Read by Emma Galvin
Length: 11 Hrs 11 Min
Genre: Young Adult Dystopian
Quick Thoughts: Veronica Roth has built a fascinating world, and filled it with interesting characters, an intriguing plot, a lot of adventure and of course, the obligatory kissy kissy. Divergent is definitely an upper echelon entry in the YA Dystopian subgenre, and while there were times I was frustrated by the microcosm of the plot, I believe the world will be more fully explored in future editions of the trilogy,
I know most people, including myself, tend to put Apocalyptic and Post Apocalyptic literature into the basic same genre as dystopian literature. There are a lot of good reasons for that. Very often, a dystopia forms in the aftermath of an apocalyptic event, although this doesn’t necessarily have to be the case. I have always preferred Apocalyptic literature to Dystopian because I enjoy that journey. Many Dystopian novels seem to start with an interesting oppressive World structure, and then build around that. An author will ask, what kind of journey we would need to take to get us from our current world to one where the government forces our children into Death games and then place just enough hints about that journey into the narrative. Most Apocalyptic fiction comes at it from the opposite direction. What kind of society would form after the world suffers ecological breakdown, or a nuclear war? This is the journey that often fascinates me. Take humanity, strip away its accoutrements, alter its values and what rises to the surface. What new religions are born? What new archetypes enter our genetic memories? This is why I often get frustrated with Dystopians. I want to know why the world became what it is. I become distracted looking for clues to what external forces pushed society to adapt in such a way to lead to these new societies. Many Dystopians have really good setups, but rarely feel natural. I always feel like I am missing an element to the story, a sort of Dues Ex Machina that has guided the world to this point. This is often why I like to start with the bang, and work my way to the new society, instead of being dropped right there, without all the pieces.
Divergence is set in a future Chicago, where society has shifted and now breaks itself down into groups based on key values that people believe are needed to keep the world on the right course. Beatrice was born into the Abnegation Faction who value selflessness. This faction provided most of the governmental leaders and is in constant conflict with Erudite, the faction that values Intelligence. Yet, Beatrice feels unsure of her own selflessness, and finds herself in even more conflict when during a test to determine faction proclivities, she is told that she is Divergent, but she must keep that outcome secret. Beatrice then chooses to join another faction, Dauntless, who value Fearlessness. During a brutal initiation process where the losers become Factionless, Tris must try to find her place, while search out what exactly it means to be Divergent. I know, 99% of the world has already read this book, and I am quite late to the party. I finally gave in after reading too many of my favorite YA bloggers add this author’s work to their favorites list. Still, I expected to be disappointed with it. I expected to let the hype diminish it for me. Luckily, I really enjoyed Divergent. I may not have been blown away as some were, but it’s a pretty solid adventure, with some nice twists and a really well thought out world. I think Roth has created a very interesting Dystopian set up, with some interesting hints to what may have lead to it. Still, I wanted to know more. Divergent is set in a very isolated setting, built on the ruins of a fallen city, set within the predominate social structures. While this set up was brilliantly built, I couldn’t help but wonder about what else was going on. I wanted to know more about the factionless, more about what Dauntless needed to protect and guard the city against. This was probably why I didn’t love this as much as some, I was more intrigued by these issues than Tris’s actual story. Not that the story was bad. Sure, there are some lovey kissy moments with a mysterious boy-man, but the whole Divergent subplot gave to adventure and intrigue a grounded purpose, Yet I wanted more. Now, as this is a trilogy, I am sure that more is yet to come. Veronica Roth has built a fascinating world, and filled it with interesting characters, an intriguing plot, a lot of adventure and of course, the obligatory kissy kissy. Divergent is definitely an upper echelon entry in the YA Dystopian subgenre, and while there were times I was frustrated by the microcosm of the plot, I believe the world will be more fully explored in future editions of the trilogy,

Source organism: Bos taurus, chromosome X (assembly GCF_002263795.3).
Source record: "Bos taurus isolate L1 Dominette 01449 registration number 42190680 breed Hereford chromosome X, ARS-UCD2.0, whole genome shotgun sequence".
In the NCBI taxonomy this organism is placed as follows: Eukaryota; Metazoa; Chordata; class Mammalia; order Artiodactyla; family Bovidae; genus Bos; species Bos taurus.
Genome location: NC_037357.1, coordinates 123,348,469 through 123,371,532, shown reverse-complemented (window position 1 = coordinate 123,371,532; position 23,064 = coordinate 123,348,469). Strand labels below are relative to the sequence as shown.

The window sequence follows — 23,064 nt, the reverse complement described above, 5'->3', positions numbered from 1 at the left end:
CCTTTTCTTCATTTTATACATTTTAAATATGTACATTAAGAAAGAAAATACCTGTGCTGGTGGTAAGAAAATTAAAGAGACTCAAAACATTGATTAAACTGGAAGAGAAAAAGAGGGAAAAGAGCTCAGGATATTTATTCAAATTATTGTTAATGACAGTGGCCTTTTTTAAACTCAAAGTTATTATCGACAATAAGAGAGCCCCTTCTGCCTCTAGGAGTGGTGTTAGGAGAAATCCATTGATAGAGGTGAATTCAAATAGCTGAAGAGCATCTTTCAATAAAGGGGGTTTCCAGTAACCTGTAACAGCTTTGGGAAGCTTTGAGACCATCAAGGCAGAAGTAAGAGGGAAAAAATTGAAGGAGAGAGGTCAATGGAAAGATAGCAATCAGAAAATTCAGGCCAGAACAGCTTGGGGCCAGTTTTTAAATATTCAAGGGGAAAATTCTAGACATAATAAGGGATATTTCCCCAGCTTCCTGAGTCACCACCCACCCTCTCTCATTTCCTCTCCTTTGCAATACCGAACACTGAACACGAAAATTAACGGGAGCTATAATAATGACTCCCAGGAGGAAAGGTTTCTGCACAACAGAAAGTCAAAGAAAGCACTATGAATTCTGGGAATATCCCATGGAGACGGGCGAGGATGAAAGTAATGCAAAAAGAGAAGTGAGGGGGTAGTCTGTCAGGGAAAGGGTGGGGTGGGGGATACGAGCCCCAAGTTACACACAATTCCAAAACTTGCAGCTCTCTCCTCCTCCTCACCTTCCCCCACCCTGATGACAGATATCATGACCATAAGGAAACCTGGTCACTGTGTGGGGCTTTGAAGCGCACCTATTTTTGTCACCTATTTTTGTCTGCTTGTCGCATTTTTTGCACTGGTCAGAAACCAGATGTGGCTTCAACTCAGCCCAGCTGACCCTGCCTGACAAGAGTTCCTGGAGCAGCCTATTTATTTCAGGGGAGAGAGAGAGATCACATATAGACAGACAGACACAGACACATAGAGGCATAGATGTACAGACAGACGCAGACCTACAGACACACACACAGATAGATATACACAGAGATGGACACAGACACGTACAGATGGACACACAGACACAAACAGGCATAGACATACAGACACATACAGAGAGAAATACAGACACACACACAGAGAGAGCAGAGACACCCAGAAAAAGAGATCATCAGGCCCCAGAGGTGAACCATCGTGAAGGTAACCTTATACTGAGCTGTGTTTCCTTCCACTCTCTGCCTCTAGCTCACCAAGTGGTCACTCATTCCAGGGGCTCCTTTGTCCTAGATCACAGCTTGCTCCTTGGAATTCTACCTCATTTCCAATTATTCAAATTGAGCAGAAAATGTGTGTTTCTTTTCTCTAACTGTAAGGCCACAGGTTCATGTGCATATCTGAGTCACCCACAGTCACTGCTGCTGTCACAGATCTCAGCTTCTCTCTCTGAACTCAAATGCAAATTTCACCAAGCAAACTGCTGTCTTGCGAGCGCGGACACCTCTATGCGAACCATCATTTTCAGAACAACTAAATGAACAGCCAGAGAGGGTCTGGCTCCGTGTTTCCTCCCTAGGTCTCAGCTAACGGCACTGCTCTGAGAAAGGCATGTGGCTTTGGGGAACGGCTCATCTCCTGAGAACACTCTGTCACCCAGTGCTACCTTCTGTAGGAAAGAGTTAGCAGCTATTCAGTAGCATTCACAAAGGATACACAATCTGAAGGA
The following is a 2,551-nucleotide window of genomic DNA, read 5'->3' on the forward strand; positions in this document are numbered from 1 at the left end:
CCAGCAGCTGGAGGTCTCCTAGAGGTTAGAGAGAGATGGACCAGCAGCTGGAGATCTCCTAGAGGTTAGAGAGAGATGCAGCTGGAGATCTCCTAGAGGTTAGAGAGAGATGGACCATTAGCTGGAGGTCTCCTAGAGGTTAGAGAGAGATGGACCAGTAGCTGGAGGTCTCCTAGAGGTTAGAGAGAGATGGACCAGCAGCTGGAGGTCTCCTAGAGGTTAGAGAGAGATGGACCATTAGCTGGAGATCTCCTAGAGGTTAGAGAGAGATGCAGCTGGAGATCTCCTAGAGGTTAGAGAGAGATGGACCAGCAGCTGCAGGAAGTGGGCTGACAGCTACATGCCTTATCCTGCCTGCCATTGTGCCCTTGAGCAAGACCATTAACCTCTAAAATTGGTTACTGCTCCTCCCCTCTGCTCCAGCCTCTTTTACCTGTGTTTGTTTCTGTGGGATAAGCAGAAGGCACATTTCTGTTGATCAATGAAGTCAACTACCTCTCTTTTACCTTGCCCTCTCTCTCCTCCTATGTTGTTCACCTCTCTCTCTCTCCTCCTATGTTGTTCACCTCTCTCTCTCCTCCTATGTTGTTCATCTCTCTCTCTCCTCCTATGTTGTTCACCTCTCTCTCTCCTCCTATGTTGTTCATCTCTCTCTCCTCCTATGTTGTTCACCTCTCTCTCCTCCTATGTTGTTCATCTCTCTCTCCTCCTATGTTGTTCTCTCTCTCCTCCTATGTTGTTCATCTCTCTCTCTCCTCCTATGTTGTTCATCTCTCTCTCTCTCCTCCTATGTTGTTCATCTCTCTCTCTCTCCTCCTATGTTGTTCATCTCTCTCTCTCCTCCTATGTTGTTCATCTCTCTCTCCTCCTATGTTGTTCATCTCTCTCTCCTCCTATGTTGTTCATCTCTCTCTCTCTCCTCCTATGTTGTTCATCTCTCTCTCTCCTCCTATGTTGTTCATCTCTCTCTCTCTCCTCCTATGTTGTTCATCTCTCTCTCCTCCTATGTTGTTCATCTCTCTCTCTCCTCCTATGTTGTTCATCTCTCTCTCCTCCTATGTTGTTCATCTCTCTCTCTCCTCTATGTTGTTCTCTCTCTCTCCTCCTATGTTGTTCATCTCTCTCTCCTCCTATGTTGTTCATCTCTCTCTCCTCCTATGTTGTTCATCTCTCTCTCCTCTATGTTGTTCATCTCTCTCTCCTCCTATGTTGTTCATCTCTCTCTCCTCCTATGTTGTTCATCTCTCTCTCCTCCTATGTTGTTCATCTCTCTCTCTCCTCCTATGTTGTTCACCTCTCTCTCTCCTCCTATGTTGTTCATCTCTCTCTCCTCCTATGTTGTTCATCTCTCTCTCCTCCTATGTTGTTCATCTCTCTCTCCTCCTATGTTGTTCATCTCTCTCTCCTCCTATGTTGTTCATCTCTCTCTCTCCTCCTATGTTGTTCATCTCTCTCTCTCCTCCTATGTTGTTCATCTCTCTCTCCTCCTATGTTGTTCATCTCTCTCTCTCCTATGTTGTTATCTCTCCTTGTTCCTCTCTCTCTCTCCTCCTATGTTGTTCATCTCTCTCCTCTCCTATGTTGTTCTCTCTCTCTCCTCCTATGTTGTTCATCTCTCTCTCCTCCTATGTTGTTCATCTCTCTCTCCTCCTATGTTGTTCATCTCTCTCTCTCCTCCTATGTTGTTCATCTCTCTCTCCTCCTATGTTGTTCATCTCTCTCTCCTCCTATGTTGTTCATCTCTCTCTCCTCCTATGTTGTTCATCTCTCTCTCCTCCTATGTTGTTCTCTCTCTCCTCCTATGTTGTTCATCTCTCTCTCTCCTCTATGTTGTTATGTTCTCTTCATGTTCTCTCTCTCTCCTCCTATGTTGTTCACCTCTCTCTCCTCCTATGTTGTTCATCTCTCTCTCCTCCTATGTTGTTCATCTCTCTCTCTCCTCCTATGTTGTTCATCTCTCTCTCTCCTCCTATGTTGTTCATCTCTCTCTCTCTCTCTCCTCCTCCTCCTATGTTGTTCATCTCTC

Of all the narrators that typically handle Young Adult novels, Emma Galvin is probably my favorite. She really manages to bring a fresh perception to each reading. Sometimes I feel some narrators sort of force the voice of the story to fit their narrative style, yet Galvin never does this. She allows her voice to reflect the story being told. Just hearing the progression of Tris’s journey, as she move away from the soft spoken Abnegation girl, to the Fearless Dauntless shows just how much thought Galvin puts into her characters. It was interesting, with each character, you could almost feel their journey, a blending of their original faction with their current. For example, Erik was read with a sort of mocking cockiness that showed his Erudite background blending with his Dauntless position, while Four’s soft confidence gave plenty of clues to his background. As usual, Galvin’s pacing was precise, giving the reading a visual feel that played well with the elaborate set ups of the author. Divergent is definitely a novel that translates wonderfully to audio thanks to its talented narrator.